On Superbowl Sunday, I was making cookies with Dakotah and had some sort of blip where I froze in time - dropped the cookie sheet I was holding, stopped talking, stopped laughing - literally just *stopped.* A few seconds later, after Dakotah had repeatedly spoken to me,  asked me to pick up the cookies I had dropped, and then started getting mad at me for not acknowledging her, I started again.    Just like that, as if someone had snapped their fingers, stopped me in time, allowed the rest of the world to continue, and then snapped me back into it.

Superhero powers indeed.

Several doctors appointments later, several tests later, lots of what ifs, and could bes, and maybes, and let's hope nots, it appears that I may have had a stroke that night.  There is a 4mm section of dead brain tissue deep in my head that shows it.   And lots of unanswered questions about what happened and why.  Without the classic risks of high blood pressure and high cholesterol, I'm deemed relatively low risk for such an event. 

With a bit of a colorful medical history of things that have happened in the last ten years, but have resolved themselves, or have been of such little consequence that we did not dig any furher into it,  there are lots of possibilities of what may have caused this.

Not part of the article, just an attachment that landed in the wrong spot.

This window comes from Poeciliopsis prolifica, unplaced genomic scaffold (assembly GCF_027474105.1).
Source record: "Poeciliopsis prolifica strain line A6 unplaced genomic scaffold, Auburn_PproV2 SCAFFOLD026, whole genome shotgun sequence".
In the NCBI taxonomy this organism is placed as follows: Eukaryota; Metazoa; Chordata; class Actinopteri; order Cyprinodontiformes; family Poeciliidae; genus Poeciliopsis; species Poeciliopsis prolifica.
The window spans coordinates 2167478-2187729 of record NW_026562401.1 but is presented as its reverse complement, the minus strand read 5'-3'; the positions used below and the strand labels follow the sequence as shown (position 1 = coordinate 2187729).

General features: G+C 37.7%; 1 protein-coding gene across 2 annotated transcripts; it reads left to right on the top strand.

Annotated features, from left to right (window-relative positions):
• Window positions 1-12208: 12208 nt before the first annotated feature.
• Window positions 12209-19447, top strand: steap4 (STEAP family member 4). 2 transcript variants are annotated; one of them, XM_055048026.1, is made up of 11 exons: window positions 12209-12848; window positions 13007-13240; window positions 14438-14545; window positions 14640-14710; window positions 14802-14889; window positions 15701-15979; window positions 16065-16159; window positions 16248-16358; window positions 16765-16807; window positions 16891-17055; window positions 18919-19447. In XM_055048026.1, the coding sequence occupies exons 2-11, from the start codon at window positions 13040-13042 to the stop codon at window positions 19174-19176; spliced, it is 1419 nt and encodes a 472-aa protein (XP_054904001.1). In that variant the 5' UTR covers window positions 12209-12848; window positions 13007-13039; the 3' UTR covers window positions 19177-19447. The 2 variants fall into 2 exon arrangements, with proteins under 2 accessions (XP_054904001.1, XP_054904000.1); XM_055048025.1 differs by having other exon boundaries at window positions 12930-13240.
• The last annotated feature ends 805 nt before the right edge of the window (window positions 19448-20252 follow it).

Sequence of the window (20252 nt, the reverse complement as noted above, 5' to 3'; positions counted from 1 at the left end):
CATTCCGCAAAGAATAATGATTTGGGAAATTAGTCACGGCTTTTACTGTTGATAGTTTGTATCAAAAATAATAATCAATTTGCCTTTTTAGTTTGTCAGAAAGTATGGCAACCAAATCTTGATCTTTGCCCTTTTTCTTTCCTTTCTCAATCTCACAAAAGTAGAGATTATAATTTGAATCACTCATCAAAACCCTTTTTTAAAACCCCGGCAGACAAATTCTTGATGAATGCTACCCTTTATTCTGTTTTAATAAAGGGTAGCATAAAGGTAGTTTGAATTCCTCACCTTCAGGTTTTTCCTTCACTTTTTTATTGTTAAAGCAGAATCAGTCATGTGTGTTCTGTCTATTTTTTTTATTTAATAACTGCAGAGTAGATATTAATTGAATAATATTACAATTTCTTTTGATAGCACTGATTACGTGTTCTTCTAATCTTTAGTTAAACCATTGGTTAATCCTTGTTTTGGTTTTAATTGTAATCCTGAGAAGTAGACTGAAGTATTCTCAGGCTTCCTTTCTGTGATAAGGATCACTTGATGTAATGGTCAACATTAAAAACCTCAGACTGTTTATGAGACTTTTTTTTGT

My reaction to all of this has intriqued me.   First, I am strangely curious about how nothing it all was.   Nothing in a sense that I couldn't have comprehended before this happened.  I have no recall of that 15 or 20 seconds;  it wasn't like I was asleep and felt myself wake up,  I was very conscious that I had just stopped.  I didn't hear anything, see anything, feel anything.  There was just....nothing. Such a very strange feeling.   I guess I would have expected dancing bunnies or a bright light or something.  Instead, just an eery feeling that, for a few brief seconds, life went on without me.

And then, sitting in my dr's office, as he turned his computer monitor toward me, pointed at the screen with a pen, and said, "you've had a stroke."  I wasn't scared or upset or anything.  I was just...vulnerable, I guess.